State University of New York at Albany - Edward Durell Stone's architecture, atmospheric science, and the geology under it
In the warmer months, a pleasant and distinctive campus
image link to view of Earth Science building Univ at Albany podiumimage link to view of magnolia garden in Univ at Albany podiumimage link to view of Univ at Albany podium colonnade aerial view from the south of the State University of New York at Albany uptown campus, c. 1990
  but....  in winter, the wind
image link to view of Univ at Albany podium north side in snowOne distinctive feature of the Albany campus is the excellent alignment of the long axis of the main structure, the academic podium, with the prevailing WNW wind direction, especially for strong winds in winter. The tunnel-like geometry of the three-story buildings with the uniform overhanging colonnade roof tends to funnel and strengthen the wind near the structures and the straight access roadways adjacent. Since temperatures in Albany in the winter months rarely get much above freezing, the vehicle-free pleasure of walking on the "podium" that Stone intended in his design is at those times rather reduced.
The dunes, moving again after 10,000 years
image link to view of Univ at Albany sand excavation for Life Sciences buildingThe campus is built on sand (no smart biblical allusions, please), a deposit of dunes blown by howling peri-glacial winds across the bare floor of glacial Lake Albany just after it drained, about 10,500 years ago. The source of the sand was the exposed delta of the ancestral Mohawk River near Schenectady. The sands are quite variable in thickness, typically 50 feet or more, with dune heights of up to 50 feet above this, and are underlain by varved clays previously deposited in Lake Albany. As the climate warmed during late deglaciation of North America, the dunes became stabilised by vegetation, with a distinctive pitch pine, fire-mediated pinebarren ecosystem established (known locally as the Albany Pine Bush), before European-derived people began their modifications to the continent.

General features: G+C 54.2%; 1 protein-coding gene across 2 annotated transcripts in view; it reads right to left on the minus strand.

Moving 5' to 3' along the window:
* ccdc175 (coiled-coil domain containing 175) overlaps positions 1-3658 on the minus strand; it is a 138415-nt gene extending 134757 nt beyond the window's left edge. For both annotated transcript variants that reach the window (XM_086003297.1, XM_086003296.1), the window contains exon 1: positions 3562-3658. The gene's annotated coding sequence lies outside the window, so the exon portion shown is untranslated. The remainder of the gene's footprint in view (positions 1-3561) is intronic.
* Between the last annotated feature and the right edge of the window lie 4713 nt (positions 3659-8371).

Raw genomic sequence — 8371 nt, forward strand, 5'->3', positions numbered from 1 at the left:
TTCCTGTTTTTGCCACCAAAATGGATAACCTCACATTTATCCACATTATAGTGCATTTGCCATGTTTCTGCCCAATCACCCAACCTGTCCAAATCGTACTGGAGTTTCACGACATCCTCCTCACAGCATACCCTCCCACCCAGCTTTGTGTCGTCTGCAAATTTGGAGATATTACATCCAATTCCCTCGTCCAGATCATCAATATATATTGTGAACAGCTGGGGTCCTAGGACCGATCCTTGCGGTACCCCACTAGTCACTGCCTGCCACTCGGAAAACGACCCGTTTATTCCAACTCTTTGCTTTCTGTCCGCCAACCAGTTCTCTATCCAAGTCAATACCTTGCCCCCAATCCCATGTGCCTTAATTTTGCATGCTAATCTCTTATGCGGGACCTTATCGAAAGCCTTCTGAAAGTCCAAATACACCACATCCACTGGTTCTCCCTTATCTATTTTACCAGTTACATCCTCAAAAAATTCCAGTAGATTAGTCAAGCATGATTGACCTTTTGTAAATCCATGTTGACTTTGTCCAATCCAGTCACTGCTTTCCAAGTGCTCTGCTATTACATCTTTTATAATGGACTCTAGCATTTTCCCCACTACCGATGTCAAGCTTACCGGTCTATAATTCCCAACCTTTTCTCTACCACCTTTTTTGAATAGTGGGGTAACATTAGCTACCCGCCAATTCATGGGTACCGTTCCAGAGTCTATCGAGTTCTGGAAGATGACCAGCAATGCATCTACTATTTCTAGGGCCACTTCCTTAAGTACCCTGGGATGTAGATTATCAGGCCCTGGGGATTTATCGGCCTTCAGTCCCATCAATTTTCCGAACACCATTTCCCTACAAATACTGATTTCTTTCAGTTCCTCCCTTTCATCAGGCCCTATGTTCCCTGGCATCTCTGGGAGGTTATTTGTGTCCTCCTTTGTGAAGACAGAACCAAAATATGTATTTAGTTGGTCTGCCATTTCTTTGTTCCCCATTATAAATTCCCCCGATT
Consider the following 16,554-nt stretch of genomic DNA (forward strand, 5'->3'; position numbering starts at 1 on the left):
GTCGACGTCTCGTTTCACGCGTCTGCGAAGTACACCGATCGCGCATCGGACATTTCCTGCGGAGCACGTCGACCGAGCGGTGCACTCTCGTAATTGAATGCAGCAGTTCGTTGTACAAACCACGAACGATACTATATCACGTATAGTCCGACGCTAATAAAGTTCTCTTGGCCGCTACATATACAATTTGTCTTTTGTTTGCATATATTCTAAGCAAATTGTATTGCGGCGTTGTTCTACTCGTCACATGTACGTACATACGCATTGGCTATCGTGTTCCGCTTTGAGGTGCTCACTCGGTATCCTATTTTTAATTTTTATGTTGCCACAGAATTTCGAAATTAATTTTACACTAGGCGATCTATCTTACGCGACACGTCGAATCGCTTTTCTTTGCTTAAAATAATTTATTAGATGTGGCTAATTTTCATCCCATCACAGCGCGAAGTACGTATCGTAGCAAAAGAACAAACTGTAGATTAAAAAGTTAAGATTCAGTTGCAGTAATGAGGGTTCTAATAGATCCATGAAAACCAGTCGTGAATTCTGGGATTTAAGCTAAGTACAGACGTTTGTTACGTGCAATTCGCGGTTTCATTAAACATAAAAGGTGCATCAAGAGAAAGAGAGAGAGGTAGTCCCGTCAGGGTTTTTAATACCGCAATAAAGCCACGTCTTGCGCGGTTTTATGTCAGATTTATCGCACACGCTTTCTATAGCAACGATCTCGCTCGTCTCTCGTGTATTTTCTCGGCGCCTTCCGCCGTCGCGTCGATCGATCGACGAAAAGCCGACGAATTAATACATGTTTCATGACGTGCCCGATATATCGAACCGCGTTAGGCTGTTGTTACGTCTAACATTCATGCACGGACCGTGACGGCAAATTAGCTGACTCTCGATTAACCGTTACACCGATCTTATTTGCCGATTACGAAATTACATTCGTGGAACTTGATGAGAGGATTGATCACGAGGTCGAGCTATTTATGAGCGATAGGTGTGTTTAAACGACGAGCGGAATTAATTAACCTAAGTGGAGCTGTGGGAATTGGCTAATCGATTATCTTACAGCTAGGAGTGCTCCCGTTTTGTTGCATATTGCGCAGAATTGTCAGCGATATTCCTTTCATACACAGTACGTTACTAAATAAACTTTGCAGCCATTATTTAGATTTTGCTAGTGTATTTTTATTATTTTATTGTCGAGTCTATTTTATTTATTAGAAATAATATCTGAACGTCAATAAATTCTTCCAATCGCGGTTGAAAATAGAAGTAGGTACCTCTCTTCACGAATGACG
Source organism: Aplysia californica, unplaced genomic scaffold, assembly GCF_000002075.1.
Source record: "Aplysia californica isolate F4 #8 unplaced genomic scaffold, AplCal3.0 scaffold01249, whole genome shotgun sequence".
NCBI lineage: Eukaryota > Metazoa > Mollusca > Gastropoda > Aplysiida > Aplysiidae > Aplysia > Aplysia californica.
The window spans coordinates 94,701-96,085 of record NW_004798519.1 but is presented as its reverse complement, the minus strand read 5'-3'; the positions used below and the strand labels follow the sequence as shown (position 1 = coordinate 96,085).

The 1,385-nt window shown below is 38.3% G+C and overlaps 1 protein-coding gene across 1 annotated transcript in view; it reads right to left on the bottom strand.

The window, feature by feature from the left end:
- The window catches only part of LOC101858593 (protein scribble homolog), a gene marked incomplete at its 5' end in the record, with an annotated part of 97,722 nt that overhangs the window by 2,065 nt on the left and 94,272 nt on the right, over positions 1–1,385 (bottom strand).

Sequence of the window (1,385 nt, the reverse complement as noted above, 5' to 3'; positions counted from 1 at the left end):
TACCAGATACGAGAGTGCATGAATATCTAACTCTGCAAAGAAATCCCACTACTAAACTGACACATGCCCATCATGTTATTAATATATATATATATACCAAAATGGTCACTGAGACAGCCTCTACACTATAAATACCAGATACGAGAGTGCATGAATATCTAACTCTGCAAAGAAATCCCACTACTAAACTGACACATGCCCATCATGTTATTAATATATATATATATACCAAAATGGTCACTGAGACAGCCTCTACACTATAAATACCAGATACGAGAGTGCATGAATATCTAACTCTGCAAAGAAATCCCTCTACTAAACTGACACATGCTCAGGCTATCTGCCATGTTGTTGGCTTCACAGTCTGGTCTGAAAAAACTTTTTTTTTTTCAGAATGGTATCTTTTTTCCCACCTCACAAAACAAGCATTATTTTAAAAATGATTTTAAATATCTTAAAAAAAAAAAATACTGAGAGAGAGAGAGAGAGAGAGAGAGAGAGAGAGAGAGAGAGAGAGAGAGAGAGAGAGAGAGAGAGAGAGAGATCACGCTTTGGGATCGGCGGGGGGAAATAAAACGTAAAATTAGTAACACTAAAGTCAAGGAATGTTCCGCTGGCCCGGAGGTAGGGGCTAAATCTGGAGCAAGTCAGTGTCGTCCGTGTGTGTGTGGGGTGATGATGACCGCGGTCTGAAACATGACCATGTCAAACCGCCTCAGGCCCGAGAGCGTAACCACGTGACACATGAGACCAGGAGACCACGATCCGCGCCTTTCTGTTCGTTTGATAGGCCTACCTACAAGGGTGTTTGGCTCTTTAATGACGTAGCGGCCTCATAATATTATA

When the site was cleared for the new University campus in the early 1960's, the sand started moving again and, despite efforts being made to stop the large-scale movement, dust and sand were a persistent nuisance to those who were early occupants of completed buildings before the last of the original buildings was finished in 1968 and the ground revegetated (or paved). A few remnants of original dunes can be seen near the pond on the campus; a few kilometers farther west there are  preserved remnants of the Pinebush, and sections through some dunes can be seen on nearby Interstate-90.
The northwest corner of the uptown campus was not long ago an unmodified dune with mature pinewoods; most regrettably this area was entirely destroyed to build additional dormitory accommodation. Those new dorms also cannot be said to match the architectural distinction of the original campus.

SUNYA architectural pages:
The official university history; construction pictures
Edward Durell Stone website
Look-alike competition winner - the Pakistan Institute of Nuclear Science and Technology (another Stone design)